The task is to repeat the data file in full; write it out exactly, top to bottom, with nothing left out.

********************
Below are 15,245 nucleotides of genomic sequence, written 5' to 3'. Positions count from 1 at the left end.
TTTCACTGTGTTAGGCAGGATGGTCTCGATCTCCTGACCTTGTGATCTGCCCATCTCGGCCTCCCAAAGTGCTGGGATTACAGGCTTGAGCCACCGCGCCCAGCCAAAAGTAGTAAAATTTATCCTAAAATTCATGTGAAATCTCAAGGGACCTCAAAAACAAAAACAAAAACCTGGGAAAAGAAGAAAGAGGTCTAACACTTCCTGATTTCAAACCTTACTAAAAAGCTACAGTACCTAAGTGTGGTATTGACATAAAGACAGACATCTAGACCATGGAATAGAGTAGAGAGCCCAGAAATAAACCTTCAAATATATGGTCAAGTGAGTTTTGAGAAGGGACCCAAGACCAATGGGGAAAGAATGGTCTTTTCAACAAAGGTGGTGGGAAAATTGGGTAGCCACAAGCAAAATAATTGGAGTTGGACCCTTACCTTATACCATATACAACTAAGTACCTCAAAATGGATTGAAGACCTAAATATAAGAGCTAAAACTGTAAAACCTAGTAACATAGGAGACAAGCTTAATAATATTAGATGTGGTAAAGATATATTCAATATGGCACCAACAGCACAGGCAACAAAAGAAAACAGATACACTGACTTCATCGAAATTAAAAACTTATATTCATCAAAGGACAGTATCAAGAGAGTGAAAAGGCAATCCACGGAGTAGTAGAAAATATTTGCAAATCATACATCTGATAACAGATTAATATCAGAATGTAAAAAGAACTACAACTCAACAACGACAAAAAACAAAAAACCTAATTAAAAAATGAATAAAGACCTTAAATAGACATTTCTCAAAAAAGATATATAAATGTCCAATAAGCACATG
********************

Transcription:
Below are 15,245 nucleotides of genomic sequence, written 5' to 3'. Positions count from 1 at the left end.
TTTCACTGTGTTAGGCAGGATGGTCTCGATCTCCTGACCTTGTGATCTGCCCATCTCGGCCTCCCAAAGTGCTGGGATTACAGGCTTGAGCCACCGCGCCCAGCCAAAAGTAGTAAAATTTATCCTAAAATTCATGTGAAATCTCAAGGGACCTCAAAAACAAAAACAAAAACCTGGGAAAAGAAGAAAGAGGTCTAACACTTCCTGATTTCAAACCTTACTAAAAAGCTACAGTACCTAAGTGTGGTATTGACATAAAGACAGACATCTAGACCATGGAATAGAGTAGAGAGCCCAGAAATAAACCTTCAAATATATGGTCAAGTGAGTTTTGAGAAGGGACCCAAGACCAATGGGGAAAGAATGGTCTTTTCAACAAAGGTGGTGGGAAAATTGGGTAGCCACAAGCAAAATAATTGGAGTTGGACCCTTACCTTATACCATATACAACTAAGTACCTCAAAATGGATTGAAGACCTAAATATAAGAGCTAAAACTGTAAAACCTAGTAACATAGGAGACAAGCTTAATAATATTAGATGTGGTAAAGATATATTCAATATGGCACCAACAGCACAGGCAACAAAAGAAAACAGATACACTGACTTCATCGAAATTAAAAACTTATATTCATCAAAGGACAGTATCAAGAGAGTGAAAAGGCAATCCACGGAGTAGTAGAAAATATTTGCAAATCATACATCTGATAACAGATTAATATCAGAATGTAAAAAGAACTACAACTCAACAACGACAAAAAACAAAAAACCTAATTAAAAAATGAATAAAGACCTTAAATAGACATTTCTCAAAAAAGATATATAAATGTCCAATAAGCACATG